This is what your business will do each day (and potentially also with or for whom). It will clearly define what business you are “in” (and what you “aren’t”) for the foreseeable future, on your way towards achieving your vision. This will help you and your team to focus on doing what is necessary, and avoid what is not.
Here are Mission Statements for the same companies that I used for our earlier examples:
Google: “To organize the world’s information and make it universally accessible and useful.”
TED: “Spread ideas.”
Of course a Mission Statement only makes sense if it is relevant to your business goals – which is where your Vision Statement should “light your way”.
Either or Both ?
While I believe that good Vision and Mission Statements can complement each other, I do appreciate that some business owners and leaders find it easier to focus more on one than the other, depending on their thinking, leadership and communication styles. The most important thing is to always do what works for you and your business, and always keep your “what you do” and aspirational goals clearly in mind.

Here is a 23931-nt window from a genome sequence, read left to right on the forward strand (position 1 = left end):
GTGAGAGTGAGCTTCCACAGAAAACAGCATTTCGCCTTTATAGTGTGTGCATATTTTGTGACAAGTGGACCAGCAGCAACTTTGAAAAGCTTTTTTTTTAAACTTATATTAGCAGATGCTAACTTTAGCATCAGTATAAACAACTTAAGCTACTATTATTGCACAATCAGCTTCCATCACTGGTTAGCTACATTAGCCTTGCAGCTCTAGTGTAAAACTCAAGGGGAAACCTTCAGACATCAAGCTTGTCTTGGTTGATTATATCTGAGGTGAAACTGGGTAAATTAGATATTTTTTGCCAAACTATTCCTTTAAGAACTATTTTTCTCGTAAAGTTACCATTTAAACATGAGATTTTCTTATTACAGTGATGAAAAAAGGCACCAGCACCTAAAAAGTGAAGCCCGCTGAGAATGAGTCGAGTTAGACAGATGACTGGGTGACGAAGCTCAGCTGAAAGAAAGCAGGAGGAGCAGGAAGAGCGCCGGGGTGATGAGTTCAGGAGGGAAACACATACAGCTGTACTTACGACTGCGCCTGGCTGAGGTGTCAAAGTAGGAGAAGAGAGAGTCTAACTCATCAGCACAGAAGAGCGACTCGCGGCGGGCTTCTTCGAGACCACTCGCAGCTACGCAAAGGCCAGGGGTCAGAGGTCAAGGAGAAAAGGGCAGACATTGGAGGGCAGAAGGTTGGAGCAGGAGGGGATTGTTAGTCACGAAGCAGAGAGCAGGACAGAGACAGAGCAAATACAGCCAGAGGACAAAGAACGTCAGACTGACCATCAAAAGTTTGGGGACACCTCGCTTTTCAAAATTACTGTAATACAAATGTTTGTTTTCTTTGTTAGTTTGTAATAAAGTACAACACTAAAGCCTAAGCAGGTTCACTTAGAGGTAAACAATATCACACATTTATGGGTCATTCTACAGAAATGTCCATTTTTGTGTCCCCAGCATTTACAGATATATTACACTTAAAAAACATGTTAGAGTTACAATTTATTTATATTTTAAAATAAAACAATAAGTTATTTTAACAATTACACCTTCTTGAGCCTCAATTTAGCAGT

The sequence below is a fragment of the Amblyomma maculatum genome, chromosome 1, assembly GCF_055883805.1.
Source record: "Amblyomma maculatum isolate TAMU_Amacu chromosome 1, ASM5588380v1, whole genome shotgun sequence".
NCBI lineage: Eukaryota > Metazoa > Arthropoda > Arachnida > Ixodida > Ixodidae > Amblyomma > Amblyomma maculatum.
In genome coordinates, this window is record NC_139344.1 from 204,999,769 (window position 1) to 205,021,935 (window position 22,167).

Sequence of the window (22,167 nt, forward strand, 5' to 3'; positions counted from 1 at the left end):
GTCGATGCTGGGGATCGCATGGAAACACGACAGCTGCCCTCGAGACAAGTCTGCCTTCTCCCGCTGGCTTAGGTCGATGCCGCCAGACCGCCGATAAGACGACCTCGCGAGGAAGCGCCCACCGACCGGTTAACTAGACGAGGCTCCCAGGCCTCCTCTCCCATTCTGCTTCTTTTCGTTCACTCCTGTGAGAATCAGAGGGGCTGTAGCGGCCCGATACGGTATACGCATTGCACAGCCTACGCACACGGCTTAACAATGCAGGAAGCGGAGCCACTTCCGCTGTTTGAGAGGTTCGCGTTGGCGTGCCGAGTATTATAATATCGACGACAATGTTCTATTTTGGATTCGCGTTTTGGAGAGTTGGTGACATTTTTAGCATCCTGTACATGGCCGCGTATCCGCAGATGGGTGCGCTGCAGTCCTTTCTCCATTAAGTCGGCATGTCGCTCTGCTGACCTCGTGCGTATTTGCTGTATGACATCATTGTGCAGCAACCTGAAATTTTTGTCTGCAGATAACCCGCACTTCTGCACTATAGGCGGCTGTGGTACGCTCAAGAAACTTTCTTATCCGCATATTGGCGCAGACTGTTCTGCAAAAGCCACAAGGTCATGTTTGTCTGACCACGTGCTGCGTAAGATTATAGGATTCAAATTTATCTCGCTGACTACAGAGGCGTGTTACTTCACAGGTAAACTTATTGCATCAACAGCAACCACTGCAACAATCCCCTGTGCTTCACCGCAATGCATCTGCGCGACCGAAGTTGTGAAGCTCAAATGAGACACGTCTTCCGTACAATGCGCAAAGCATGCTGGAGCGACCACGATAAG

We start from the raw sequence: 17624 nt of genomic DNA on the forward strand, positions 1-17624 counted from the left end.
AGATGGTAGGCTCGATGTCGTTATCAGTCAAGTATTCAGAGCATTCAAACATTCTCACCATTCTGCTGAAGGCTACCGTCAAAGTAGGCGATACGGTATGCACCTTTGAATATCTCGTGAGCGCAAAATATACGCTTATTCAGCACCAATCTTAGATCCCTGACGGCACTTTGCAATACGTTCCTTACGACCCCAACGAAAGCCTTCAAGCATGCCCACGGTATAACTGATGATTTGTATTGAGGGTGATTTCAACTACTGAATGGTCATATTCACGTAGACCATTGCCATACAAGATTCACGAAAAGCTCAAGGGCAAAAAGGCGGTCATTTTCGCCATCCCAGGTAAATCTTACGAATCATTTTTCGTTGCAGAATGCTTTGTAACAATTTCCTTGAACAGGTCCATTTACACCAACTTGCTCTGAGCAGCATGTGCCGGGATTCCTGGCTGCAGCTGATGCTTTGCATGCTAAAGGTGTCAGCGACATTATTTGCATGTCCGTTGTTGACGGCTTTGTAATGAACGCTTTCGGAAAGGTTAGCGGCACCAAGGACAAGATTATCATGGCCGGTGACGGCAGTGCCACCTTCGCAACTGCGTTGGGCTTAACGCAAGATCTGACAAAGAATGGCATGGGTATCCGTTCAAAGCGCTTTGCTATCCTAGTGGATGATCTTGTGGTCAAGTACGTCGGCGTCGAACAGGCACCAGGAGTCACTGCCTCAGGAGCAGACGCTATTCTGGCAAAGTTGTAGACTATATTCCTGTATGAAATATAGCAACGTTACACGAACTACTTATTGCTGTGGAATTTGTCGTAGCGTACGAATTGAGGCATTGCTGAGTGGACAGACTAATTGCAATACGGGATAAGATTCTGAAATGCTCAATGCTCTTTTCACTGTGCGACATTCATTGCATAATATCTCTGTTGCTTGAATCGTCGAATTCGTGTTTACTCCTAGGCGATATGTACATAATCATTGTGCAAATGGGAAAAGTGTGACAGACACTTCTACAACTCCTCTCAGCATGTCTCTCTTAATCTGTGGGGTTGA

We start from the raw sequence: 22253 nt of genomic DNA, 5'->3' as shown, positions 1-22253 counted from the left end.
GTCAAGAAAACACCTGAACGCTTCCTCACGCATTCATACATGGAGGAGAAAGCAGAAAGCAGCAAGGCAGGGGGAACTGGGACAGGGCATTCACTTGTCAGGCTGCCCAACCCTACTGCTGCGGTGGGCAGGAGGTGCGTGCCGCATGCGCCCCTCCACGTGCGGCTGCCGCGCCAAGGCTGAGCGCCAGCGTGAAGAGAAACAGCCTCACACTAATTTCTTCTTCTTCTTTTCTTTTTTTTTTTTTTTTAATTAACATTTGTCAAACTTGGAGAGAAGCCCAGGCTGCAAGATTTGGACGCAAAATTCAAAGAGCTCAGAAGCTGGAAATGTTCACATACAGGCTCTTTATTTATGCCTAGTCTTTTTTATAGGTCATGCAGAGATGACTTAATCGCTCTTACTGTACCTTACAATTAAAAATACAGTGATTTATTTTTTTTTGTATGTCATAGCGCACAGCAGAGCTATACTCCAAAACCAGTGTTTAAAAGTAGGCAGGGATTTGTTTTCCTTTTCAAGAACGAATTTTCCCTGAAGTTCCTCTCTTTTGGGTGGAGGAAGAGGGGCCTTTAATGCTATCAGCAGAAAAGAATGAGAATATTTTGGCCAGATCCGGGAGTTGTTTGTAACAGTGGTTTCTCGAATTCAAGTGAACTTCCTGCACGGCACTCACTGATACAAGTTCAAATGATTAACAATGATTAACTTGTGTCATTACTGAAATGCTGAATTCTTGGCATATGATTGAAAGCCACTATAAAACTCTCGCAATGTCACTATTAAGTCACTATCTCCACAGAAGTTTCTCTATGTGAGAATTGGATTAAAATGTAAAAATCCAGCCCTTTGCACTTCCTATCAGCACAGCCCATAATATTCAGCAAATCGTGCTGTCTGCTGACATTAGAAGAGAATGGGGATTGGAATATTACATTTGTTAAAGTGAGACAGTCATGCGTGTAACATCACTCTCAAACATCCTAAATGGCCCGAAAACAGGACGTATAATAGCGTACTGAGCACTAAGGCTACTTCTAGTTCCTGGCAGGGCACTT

Using Vision and Mission Statements to Influence Others
While I’ve focused so far on how business owners and leaders might think personally about Vision and Mission, remember that – properly used – they can be powerful tools to attract, engage and align your staff, and they can also help differentiate your business from your competitors when you are dealing with potential customers and suppliers. So it is important they be aligned with and support your brand.
Adding an ethical dimension, there is ample evidence that employees, customers and business partners prefer to work for and with businesses that have lofty ideals (within their Vision) and act nobly (within their Mission).